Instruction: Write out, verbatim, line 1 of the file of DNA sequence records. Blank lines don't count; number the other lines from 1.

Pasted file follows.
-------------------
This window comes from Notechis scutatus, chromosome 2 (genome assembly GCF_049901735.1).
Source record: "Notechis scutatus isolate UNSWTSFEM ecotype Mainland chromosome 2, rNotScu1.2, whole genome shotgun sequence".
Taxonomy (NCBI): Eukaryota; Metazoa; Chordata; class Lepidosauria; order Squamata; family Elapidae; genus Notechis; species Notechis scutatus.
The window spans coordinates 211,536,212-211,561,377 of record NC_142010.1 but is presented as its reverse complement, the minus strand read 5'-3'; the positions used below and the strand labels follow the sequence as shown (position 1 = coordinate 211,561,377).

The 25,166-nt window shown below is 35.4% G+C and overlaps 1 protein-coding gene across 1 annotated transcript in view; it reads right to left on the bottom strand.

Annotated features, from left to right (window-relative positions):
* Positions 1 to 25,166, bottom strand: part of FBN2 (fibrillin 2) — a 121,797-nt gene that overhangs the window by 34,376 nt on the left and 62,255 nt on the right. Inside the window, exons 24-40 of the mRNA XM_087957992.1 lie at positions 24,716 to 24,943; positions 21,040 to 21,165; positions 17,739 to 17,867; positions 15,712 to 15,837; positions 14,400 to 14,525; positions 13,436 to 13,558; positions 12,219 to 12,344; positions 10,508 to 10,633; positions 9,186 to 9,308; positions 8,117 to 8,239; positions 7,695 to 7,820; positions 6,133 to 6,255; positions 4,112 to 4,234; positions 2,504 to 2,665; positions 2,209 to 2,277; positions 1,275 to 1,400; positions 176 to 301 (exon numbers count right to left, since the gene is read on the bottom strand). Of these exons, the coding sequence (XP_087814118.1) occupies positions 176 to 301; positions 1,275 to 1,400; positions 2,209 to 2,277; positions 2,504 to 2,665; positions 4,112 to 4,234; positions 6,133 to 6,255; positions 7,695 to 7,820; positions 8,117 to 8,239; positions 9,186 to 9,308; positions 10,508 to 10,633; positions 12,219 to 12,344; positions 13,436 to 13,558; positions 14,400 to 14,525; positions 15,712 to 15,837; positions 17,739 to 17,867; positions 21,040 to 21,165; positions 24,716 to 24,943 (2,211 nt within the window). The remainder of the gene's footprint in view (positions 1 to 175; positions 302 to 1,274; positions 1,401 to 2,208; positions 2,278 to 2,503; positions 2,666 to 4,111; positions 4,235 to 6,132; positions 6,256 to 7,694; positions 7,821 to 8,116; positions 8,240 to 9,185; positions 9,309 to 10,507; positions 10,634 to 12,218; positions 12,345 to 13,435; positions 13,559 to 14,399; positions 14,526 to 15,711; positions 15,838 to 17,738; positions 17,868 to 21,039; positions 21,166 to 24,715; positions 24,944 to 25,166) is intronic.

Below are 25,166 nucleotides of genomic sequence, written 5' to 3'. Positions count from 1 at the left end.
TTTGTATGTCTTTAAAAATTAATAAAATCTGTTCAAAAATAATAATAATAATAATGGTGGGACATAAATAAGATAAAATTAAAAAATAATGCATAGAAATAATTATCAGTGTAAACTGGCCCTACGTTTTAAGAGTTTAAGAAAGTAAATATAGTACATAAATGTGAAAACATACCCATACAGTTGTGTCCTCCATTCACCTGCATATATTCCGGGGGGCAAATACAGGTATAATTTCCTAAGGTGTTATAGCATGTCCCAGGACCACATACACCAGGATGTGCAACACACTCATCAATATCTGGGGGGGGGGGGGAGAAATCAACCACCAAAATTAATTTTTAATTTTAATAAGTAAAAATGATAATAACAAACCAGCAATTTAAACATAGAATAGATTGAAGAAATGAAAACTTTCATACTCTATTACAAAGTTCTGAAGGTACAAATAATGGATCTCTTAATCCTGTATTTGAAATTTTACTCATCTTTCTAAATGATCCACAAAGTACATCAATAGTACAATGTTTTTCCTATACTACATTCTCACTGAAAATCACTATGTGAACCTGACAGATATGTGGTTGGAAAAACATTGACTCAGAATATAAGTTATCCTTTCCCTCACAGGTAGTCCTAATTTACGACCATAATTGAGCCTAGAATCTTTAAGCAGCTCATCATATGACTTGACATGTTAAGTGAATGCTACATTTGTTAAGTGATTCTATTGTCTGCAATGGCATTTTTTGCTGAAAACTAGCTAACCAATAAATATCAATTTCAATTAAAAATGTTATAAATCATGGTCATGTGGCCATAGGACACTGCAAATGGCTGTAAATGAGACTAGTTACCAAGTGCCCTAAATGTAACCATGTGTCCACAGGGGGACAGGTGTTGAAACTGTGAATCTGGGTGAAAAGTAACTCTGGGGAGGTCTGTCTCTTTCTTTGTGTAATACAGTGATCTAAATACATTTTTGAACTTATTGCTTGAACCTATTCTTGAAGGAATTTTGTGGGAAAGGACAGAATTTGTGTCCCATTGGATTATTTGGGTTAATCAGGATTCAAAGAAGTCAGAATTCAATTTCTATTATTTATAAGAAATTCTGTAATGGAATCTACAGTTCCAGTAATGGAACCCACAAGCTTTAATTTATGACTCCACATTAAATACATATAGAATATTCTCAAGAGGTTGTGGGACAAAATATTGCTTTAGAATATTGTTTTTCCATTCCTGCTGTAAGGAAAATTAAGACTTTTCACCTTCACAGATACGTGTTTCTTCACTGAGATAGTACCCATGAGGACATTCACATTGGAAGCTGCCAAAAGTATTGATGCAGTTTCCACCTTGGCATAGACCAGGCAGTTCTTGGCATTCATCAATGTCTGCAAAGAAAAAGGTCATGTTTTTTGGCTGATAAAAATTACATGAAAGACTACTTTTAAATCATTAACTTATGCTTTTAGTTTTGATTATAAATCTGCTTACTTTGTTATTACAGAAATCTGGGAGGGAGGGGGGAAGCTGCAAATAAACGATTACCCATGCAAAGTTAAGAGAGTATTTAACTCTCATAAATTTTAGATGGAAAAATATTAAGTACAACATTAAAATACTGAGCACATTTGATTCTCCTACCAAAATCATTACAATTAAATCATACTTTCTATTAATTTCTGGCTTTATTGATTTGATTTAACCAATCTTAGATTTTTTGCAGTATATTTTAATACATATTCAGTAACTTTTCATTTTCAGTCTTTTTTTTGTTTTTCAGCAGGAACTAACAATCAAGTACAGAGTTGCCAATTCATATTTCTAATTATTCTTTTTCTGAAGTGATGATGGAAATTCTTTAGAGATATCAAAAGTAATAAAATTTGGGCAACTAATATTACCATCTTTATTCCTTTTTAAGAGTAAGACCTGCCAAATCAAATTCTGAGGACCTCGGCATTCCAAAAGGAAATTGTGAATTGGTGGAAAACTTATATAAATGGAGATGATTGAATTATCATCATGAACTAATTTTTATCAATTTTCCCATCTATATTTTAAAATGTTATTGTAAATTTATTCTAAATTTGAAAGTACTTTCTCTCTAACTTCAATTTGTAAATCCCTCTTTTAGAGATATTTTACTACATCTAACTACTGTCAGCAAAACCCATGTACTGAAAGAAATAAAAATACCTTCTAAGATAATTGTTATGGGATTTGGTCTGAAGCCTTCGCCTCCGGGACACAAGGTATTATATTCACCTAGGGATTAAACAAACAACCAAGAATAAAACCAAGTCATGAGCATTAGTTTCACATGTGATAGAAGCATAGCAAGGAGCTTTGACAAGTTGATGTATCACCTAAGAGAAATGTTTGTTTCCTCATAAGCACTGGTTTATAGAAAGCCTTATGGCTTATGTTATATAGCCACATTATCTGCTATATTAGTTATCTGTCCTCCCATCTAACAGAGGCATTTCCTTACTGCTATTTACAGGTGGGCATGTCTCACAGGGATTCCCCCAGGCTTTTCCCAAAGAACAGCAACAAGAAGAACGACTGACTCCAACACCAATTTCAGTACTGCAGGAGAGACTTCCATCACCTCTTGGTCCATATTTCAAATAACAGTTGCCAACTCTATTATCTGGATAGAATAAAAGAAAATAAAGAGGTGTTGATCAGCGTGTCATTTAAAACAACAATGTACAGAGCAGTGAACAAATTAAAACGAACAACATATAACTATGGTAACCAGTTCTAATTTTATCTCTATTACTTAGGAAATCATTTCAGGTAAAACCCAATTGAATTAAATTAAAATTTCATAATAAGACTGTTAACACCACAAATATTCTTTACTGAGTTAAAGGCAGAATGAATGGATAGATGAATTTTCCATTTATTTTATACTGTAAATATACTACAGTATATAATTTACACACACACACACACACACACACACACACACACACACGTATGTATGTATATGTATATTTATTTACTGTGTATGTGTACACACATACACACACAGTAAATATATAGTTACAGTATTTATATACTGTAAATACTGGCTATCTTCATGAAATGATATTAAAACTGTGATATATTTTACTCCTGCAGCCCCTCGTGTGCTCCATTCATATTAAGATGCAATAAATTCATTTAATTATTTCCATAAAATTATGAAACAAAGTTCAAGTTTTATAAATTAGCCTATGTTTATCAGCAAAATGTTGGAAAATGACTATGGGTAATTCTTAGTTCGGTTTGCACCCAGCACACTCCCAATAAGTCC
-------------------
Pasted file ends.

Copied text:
This window comes from Notechis scutatus, chromosome 2 (genome assembly GCF_049901735.1).